MONTAGUE – COVID-19 has cast our country into an economic tailspin. All over America, businesses are struggling to stay alive, and unemployment has reached a level not seen since the Great Depression.
The most recent national report is shocking: over 40 million people out of work. And among the latest casualties are 40 from Montague.
Not 40 million, just 40. Which may seem like a tiny handful in the great scheme of things, but for Montague, it’s a significant number. And besides, to a single individual wondering how long he or she is going to be able to put food on the table, one is the biggest number.
On April 30, Aludyne, Inc., the Michigan-based international manufacturing company that makes lightweight car parts, laid off 40 workers at its Wilcox Street facility. The move was brutally sudden; city officials were notified of the decision the same day the layoffs went into effect.
In a letter to Montague Mayor Tom Lohman and the Workforce Development Agency State of Michigan, Human Resources Manager Alexandria DeStager stated, “Aludyne, Inc. will be permanently laying off 40 employees at its facility located in Montague, Michigan. Unforeseen business circumstances related to the escalating COVID-19 pandemic have necessitated execution of a permanent layoff…The changing economic conditions have led to a substantial and unexpected reduction in production forecasts…The affected employees will be permanently laid off effective April 30, 2020.”
The fact that the word “permanently” was used three times in three sentences is notable. The company had a point to make. This was not a furlough. This was not a temporary layoff. This was the axe.
In an interview with MLive, Sarah Shank, a machine operator who had worked at Aludyne for five years, said that she was among those originally furloughed in conjunction with production slowdowns at General Motors, Chrysler and Fiat. Aludyne has been directly impacted by the Detroit automakers’ decisions because they serve them with equipment parts.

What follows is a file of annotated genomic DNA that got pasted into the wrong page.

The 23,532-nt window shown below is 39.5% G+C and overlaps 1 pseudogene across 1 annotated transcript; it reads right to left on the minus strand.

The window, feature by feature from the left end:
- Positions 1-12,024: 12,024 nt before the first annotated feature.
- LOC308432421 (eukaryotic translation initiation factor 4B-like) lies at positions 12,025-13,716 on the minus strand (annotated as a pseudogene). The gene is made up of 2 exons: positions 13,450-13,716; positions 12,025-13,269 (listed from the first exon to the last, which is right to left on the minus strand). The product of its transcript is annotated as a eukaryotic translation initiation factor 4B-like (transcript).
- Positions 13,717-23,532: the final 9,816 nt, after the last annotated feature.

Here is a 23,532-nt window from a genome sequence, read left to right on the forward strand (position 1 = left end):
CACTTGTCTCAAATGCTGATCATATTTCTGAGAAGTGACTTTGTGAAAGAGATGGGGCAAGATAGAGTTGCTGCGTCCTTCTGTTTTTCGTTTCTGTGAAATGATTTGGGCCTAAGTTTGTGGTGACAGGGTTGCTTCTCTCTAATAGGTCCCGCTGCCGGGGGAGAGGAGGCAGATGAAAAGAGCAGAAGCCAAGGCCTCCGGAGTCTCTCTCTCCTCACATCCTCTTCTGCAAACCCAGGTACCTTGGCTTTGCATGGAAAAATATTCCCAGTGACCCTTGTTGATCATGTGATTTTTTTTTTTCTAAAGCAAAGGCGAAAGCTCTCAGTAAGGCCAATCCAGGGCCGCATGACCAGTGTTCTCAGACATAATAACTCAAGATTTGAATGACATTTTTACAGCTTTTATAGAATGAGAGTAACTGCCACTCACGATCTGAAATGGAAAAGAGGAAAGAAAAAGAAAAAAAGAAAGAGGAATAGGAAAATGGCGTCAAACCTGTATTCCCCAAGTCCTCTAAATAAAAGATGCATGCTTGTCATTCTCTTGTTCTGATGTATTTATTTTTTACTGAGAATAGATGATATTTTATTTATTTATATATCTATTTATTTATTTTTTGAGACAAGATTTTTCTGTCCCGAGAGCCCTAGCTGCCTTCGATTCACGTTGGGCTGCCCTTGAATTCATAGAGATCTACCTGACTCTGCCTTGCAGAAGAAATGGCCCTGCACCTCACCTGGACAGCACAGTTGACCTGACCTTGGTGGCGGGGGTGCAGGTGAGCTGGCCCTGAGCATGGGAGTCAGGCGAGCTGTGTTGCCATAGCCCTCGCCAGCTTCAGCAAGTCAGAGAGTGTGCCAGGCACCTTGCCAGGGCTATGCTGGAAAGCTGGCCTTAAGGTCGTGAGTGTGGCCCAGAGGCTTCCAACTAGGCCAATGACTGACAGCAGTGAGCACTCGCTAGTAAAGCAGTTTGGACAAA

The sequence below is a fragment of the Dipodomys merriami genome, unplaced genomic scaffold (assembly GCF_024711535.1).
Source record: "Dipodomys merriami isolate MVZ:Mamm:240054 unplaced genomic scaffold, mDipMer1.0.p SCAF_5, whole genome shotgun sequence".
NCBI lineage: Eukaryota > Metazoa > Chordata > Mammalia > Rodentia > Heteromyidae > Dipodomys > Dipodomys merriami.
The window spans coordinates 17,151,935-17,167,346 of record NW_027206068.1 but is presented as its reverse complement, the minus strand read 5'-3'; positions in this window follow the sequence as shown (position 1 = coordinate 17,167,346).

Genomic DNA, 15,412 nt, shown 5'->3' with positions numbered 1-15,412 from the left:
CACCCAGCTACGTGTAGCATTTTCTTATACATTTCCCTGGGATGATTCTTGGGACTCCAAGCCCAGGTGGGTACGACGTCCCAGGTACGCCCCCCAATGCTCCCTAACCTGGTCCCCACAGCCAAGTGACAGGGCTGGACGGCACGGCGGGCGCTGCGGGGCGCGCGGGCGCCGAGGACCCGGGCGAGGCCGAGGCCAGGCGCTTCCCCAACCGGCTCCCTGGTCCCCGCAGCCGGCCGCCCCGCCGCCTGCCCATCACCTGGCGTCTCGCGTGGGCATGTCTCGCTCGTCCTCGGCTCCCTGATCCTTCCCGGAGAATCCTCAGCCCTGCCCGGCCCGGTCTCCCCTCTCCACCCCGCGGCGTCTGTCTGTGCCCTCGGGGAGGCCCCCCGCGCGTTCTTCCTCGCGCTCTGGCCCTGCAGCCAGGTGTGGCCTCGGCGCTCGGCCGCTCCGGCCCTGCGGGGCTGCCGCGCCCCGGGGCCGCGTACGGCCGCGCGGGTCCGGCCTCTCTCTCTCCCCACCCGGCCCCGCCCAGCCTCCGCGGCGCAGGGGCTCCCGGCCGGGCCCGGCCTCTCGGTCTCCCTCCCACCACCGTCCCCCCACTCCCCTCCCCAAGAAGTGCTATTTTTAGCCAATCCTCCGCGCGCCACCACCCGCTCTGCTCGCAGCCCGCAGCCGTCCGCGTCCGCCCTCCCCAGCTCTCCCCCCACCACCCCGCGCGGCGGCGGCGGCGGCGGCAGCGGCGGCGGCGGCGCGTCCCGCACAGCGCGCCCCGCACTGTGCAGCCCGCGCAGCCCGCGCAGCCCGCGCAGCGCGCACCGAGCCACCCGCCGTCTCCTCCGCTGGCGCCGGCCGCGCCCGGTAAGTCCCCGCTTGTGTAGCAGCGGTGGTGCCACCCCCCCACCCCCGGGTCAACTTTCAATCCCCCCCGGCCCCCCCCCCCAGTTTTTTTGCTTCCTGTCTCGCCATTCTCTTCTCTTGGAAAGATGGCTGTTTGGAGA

Montague was not the only location that was impacted. According to Jenifer Zbiegien, Vice-President of Human Resources and Marketing for Aludyne, which is headquartered in Southfield, Mich., “Aludyne will be implementing temporary layoffs at all of our locations in North America and Europe. These temporary layoffs will help us protect the health and safety of our employees as well as the financial health of our business.”
It turned out, however, that even the term “temporary” was temporary. On April 25, Shank and her colleagues were informed that they would be permanently terminated on April 30—and so would their insurance benefits. And while Aludyne assured them that should the situation improve, they were welcome to reapply at the company, their current salary and job status would, unfortunately, not be honored. Should Shank be re-hired, it would be at starting wage—not at her current pay rate, reflecting her seniority, of $16.05 an hour.
“I liked the people, and the machining,” she said. “They just stole it from me.”
In an interview with the Beacon, Montague City Manager Jeff Auchs said he’s still trying to get information from Aludyne regarding the actual extent of the layoffs.
“It sounds like it’s even larger than 40,” Auchs noted. “I know of 43, but it could be as many as 100. And it sounds like it’s affected everybody, from management to the floor workers.”
Indeed, when the Beacon tried to contact HR Manager DeStager, her voicemail said it all. “I have been temporarily laid off.”
Was Auchs surprised by the suddenness of the layoffs?
“I was more surprised by the number of individuals,” he admitted. “That was shocking. But I wasn’t surprised by the actual layoffs, because of how the pandemic has affected the auto industry in Michigan.”
The impact of the layoffs on the community remains to be seen, Auchs says.
“A lot of our community is already struggling. It will be interesting to see what the next 12 to 18 months brings.”